Charites have expressed concern after plans to build a joint registration portal between HMRC and the Charity Commission were shelved after five years of inaction.
At the moment charities with income over £5,000 have to register with the Commission and again with HMRC to be able to claim Gift Aid and other tax relief. Plans for joint registration were announced in 2013 but had already been delayed a number of times.
Last week Civil Society News reported that the plans had now been abandoned, without meaningful consultation with the sector.
HMRC initially said the relationship between the bodies had now improved so much that the creation of the portal is unnecessary, but has since blamed Brexit. It also said that the nine-year lag between registering with the Commission and HMRC meant it was “unlikely to benefit the majority of charities”.
Charities have said they are disappointed by the move because a joint portal would have helped to reduce the burden on charities.
But Charity Commission has said it is confident that the sector will not be harmed by the decision.
Plans for the portal were announced in 2013 to improve communication between HMRC and the Commission, to help to catch criminals, and reduce the burden on charities - something the sector had been calling for.
Caron Bradshaw, chief executive of the Charity Finance Group, said: “It’s great that there is better cooperation between the HMRC and the Charity Commission. However what we really need to see is a customer-first approach which puts the experience of the charities first. “
Earlier this year the government warned that charities were missing out on £600m from Gift Aid because donors had not ticked the correct box, prompting a public campaign. CFG also announced that it would organise an awareness day on 4 October.
Bradshaw added that charities need more support to benefit from reliefs like Gift Aid but “instead, we’ve seen the plug pulled on what was a welcome initiative to make life easier for charities, save on administration and unlock more money to support the needs of beneficiaries”.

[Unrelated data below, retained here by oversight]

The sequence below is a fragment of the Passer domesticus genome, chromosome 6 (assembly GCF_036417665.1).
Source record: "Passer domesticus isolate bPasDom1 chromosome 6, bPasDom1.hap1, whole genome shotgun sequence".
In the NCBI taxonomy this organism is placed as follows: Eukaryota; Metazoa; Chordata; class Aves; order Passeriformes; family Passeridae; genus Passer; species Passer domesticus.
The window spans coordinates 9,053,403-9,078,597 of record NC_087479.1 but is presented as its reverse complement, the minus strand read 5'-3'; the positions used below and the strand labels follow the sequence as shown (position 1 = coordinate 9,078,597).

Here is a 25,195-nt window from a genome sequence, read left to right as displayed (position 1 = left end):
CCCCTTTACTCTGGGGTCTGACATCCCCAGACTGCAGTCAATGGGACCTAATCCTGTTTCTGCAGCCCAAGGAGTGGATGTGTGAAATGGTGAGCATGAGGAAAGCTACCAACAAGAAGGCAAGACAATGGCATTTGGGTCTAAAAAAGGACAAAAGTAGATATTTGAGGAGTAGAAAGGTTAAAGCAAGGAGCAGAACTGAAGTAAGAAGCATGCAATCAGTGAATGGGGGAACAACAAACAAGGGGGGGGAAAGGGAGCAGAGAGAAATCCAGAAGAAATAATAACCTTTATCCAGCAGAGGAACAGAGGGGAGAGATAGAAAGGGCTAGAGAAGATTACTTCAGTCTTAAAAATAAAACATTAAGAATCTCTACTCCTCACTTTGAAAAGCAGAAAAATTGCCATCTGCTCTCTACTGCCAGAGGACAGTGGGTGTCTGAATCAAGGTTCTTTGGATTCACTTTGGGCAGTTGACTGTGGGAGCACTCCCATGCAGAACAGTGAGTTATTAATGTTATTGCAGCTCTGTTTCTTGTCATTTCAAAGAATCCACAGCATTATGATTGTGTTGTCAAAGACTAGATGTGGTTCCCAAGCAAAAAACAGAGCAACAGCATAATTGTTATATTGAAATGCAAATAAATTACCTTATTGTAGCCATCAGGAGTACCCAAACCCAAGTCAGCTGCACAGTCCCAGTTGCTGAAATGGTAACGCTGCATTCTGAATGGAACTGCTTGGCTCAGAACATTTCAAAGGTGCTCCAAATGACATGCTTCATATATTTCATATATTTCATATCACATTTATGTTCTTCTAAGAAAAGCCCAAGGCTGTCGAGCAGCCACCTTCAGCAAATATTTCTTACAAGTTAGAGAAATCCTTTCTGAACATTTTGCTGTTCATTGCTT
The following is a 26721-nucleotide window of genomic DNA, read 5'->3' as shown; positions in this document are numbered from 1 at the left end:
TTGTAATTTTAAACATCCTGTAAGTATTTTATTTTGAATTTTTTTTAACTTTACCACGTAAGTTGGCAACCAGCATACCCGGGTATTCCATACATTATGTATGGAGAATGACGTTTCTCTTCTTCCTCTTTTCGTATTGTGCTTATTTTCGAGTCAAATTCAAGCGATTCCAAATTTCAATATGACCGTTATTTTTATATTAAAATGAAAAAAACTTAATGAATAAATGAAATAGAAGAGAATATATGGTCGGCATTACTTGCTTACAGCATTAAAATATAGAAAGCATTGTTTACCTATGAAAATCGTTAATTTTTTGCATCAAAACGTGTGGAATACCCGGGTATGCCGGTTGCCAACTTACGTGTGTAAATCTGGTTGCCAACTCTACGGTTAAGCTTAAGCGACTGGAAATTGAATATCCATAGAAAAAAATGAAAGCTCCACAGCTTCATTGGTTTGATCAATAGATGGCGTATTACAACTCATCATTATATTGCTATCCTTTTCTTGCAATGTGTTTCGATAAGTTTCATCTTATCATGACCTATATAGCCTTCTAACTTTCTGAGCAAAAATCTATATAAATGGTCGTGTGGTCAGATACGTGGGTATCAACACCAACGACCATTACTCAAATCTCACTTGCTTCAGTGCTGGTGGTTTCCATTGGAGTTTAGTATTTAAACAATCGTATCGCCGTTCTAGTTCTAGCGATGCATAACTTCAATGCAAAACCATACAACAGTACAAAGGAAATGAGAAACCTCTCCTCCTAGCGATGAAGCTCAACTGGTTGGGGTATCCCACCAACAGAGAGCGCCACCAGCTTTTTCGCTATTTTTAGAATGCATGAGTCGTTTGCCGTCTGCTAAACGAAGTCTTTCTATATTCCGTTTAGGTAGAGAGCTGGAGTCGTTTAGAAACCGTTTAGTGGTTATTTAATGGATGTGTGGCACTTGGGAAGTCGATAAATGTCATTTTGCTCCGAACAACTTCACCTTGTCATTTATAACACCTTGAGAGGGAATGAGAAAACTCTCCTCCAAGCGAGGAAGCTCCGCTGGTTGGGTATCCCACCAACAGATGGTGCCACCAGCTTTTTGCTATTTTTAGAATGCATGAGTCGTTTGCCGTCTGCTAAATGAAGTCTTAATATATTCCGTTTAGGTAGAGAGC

Douglas Dowell, senior policy officer at NCVO, agreed that a joint portal “would rather reduce the burden on charities”.
He said NCVO is “disappointed that it is not being taken forward now” and called for more work on simplifying registration.
Dowell also said there was a “wider context” to consider.
“The Commission is thinking about charging some charities for regulation so it is especially important that there is a strong focus on accessibility for charities,” he said.
‘Limited return on investment’
The Charity Commission said that it was confident that the decision will not have a negative impact.
Stuart Wood, head of registration at the Charity Commission, said: “We are confident that the decision to end the project to develop a joint portal between HMRC and the Charity Commission will not be to the detriment of charities.
“Both the sector and the work of the Commission have moved on considerably since the recommendations were first made. Among the most important changes are the introduction of CIOs and the improvement of information sharing between HMRC and the Commission.
It’s also important to note that there is, on average, a nine year gap between charities registering with the Commission and applying for Gift Aid – this fact points to limited demand for a joint portal, and thus to limited return on what would be considerable investment of tax-payers’ money.”
HMRC focused on Brexit
HMRC said that the portal was shelved as part of a “reprioritisation exercise” so that it can work on Brexit.
A spokesman said: “HMRC has carefully considered the scale and pace of its transformation to ensure that it can deliver work to support EU Exit. We’ve been open with MPs and stakeholders about the impact of these changes.
“Following this reprioritisation exercise, at the June meeting of the Charity Tax Forum, consisting of representatives of the charity sector, HMRC advised that plans to develop a joint portal for the registration of charities with HMRC and the Charity Commission for England and Wales (CCEW), announced in 2013, would no longer be taken forward.”